Sunday, August 31, 2008

Market Bottoms

A very common sense article about what differenciates market bottoms from market tops:

The Aleph Blog: The Fundamentals of Market Bottoms
The Investor Base Becomes Fundamentally-Driven

1) Now, by fundamentally-driven, I don’t mean that you are just going to read lots of articles telling how cheap certain companies are. There will be a lot of articles telling you to stay away from all stocks because of the negative macroeconomic environment, and, they will be shrill.

2) Fundamental investors are quiet, and valuation-oriented. They start quietly buying shares when prices fall beneath their threshold levels, coming up to full positions at prices that they think are bargains for any environment.

3) But at the bottom, even long-term fundamental investors are questioning their sanity. Investors with short time horizons have long since left the scene, and investor with intermediate time horizons are selling. In one sense investors with short time horizons tend to predominate at tops, and investors with long time horizons dominate at bottoms.

4) The market pays a lot of attention to shorts, attributing to them powers far beyond the capital that they control.

5) Managers that ignored credit quality have gotten killed, or at least, their asset under management are much reduced.

6) At bottoms, you can take a lot of well financed companies private, and make a lot of money in the process, but no one will offer financing then. M&A volumes are small.

7) Long-term fundamental investors who have the freedom to go to cash begin deploying cash into equities, at least, those few that haven’t morphed into permabears.

8 ) Value managers tend to outperform growth managers at bottoms, though in today’s context, where financials are doing so badly, I would expect growth managers to do better than value managers.

9) On CNBC, and other media outlets, you tend to hear from the “adults” more often. By adults, I mean those who say “You should have seen this coming. Our nation has been irresponsible, yada, yada, yada.” When you get used to seeing the faces of David Tice and James Grant, we are likely near a bottom. The “chrome dome count” shows more older investors on the tube is another sign of a bottom.

10) Defined benefit plans are net buyers of stock, as they rebalance to their target weights for equities.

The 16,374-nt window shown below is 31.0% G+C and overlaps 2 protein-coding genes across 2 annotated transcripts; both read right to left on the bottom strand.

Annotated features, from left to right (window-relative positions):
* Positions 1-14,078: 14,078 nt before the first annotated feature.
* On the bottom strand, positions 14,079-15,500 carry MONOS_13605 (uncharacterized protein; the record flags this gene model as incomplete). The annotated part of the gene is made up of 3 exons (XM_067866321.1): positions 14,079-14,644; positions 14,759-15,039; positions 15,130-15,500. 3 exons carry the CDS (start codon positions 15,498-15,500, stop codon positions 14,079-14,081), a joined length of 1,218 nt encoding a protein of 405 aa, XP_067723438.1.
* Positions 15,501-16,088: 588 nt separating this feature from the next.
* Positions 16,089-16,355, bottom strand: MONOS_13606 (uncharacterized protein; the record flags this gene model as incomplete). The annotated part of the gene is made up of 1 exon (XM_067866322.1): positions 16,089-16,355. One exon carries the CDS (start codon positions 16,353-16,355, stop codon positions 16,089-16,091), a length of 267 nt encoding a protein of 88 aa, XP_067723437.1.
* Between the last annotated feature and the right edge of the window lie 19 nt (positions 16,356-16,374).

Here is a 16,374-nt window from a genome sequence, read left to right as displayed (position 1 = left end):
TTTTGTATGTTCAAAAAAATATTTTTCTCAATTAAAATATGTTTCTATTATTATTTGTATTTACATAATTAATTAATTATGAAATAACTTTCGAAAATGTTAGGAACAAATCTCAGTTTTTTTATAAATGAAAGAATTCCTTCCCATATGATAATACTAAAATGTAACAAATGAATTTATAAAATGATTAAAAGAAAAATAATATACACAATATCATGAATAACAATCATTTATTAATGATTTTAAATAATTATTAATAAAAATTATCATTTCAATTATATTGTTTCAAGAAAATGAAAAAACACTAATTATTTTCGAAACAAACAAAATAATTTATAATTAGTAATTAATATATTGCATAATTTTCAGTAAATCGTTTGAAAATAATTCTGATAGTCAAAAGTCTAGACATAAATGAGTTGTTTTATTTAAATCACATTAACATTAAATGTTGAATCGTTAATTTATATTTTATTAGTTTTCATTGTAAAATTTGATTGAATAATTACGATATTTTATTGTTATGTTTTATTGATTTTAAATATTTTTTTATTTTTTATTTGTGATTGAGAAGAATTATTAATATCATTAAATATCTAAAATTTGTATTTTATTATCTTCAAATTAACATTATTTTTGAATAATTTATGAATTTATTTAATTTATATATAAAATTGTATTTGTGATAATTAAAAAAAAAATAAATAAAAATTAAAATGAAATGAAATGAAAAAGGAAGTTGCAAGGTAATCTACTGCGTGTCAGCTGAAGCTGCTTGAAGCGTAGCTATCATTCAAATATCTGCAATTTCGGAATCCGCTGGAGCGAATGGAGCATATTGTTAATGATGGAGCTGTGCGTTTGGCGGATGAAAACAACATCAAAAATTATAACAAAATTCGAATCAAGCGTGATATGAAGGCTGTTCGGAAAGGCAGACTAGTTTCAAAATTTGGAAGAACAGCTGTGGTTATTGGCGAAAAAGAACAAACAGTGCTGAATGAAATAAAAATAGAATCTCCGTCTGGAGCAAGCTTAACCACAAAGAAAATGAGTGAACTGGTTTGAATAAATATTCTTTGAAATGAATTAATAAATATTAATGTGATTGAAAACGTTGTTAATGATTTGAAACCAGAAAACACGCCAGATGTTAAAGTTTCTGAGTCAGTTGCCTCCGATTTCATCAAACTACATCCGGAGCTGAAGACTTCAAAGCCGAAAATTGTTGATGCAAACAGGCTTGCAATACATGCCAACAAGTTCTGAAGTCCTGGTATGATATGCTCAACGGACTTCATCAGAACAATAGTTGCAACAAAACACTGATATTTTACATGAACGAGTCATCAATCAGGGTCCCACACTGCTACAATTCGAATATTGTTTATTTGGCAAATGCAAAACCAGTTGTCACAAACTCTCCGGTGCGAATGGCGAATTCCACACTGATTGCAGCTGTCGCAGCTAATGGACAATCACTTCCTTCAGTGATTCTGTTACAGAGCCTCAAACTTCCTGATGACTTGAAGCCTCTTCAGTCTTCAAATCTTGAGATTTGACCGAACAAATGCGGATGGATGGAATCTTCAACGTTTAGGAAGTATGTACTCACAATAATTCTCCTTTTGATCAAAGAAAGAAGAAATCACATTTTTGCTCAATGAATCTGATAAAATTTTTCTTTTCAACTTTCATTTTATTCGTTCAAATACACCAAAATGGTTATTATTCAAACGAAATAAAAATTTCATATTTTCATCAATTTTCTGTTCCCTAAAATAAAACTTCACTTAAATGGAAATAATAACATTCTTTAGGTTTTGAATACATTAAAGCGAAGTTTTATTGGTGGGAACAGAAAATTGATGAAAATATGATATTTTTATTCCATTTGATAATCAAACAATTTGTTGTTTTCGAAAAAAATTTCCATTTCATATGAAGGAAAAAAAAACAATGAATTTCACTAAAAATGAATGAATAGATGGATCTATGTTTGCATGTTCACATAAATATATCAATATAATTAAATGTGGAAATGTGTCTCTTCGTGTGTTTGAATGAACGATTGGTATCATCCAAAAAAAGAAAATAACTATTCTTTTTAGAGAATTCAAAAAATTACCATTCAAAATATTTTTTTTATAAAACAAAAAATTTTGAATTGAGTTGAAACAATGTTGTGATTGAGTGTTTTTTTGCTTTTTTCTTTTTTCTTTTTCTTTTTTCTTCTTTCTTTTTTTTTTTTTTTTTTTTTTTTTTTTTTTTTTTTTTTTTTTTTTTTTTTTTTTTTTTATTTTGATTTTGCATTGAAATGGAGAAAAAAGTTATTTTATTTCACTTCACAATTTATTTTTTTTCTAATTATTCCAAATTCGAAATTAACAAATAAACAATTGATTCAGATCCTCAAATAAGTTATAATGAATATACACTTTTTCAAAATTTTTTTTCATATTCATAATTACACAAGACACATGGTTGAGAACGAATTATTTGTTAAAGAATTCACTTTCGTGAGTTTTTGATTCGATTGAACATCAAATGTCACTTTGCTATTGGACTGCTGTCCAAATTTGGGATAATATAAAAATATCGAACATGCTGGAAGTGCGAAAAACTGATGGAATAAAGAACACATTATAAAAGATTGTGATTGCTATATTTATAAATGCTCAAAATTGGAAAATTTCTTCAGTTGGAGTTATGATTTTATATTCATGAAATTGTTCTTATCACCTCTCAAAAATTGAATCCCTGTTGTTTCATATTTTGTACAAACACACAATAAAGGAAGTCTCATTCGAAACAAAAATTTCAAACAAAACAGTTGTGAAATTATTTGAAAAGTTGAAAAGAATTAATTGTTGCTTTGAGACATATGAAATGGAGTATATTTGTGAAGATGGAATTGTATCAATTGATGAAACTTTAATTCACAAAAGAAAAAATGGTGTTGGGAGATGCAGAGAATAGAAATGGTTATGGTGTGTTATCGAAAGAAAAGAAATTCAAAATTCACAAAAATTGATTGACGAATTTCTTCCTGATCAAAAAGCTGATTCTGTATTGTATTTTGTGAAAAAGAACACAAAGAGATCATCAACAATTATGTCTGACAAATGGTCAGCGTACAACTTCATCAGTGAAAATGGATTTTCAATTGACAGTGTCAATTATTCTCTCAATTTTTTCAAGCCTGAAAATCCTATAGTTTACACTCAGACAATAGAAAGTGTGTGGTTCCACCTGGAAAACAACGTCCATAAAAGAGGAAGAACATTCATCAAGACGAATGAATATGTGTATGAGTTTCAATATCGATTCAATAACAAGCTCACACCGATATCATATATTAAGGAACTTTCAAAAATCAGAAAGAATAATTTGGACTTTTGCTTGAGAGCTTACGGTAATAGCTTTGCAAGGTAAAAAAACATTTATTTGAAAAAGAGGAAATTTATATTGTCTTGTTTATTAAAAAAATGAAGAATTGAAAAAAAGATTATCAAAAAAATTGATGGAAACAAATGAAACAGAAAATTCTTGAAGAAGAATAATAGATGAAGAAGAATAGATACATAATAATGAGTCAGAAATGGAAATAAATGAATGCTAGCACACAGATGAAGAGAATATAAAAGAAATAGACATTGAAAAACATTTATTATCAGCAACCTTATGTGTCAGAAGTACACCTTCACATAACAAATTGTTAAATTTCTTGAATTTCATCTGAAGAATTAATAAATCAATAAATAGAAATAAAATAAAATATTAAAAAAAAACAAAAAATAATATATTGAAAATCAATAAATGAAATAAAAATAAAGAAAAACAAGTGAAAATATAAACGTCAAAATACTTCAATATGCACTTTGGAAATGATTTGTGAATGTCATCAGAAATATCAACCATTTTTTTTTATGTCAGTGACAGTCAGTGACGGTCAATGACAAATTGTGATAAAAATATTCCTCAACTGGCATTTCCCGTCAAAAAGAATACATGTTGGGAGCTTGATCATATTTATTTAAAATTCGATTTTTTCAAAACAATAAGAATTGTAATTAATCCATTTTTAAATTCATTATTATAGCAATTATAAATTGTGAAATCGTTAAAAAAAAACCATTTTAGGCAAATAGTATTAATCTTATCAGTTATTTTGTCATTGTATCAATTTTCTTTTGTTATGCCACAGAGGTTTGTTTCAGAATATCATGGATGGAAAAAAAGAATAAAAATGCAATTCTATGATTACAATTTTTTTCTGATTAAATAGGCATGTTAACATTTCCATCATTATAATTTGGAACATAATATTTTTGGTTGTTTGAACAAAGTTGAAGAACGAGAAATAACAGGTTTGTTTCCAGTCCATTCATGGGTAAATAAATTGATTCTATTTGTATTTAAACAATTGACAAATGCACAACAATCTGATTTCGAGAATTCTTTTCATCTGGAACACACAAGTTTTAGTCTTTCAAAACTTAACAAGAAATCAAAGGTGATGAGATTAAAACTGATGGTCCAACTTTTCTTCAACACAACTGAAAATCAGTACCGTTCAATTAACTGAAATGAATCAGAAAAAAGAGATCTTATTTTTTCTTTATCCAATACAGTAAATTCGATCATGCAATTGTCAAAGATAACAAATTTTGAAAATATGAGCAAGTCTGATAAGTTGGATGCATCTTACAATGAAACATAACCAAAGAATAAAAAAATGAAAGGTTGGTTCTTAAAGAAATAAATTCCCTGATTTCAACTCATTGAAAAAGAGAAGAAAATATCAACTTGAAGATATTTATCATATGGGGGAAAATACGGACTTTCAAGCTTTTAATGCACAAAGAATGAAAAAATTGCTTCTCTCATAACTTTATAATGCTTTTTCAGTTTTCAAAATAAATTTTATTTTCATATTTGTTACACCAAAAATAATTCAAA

11) Value investors find no lack of promising ideas, only a lack of capital.

12) Well-capitalized investors that rarely borrow, do so to take advantage of bargains. They also buy sectors that rarely attractive to them, but figure that if they buy and hold for ten years, they will end up with something better.

13) Neophyte investors leave the game, alleging the the stock market is rigged, and put their money in something that they understand that is presently hot — e.g. money market funds, collectibles, gold, real estate — they chase the next trend in search of easy money.

14) Short interest reaches high levels; interest in hedged strategies reaches manic levels.


No Bottom Yet

There are some reasons for optimism in the present environment. Shorts are feared. Value investors are seeing more and more ideas that are intriguing. Credit-sensitive names have been hurt. The yield curve has a positive slope. Short interest is pretty high. But a bottom is not with us yet, for the following reasons:

* Implied volatility is low.
* Corporate defaults are not at crisis levels yet.
* Housing prices still have further to fall.
* Bear markets have duration, and this one has been pretty short so far.
* Leverage hasn’t decreased much. In particular, the investment banks need to de-lever, including the synthetic leverage in their swap books.
* The Fed is not adding liquidity to the system.
* I don’t sense true panic among investors yet. Not enough neophytes have left the game.

Not all of the indicators that I put forth have to appear for there to be a market bottom. A preponderance of them appearing would make me consider the possibility, and that is not the case now.

Some of my indicators are vague and require subjective judgment. But they’re better than nothing, and kept me in the game in 2001-2002. I hope that I — and you — can achieve the same with them as we near the next bottom.
Via The Big Picture.

Friday, August 08, 2008

Risk Manager

Very good article how a risk manager sees the current debacle:

The Economist: Confessions of a risk manager
An insider explains why it is so hard to stop traders behaving recklessly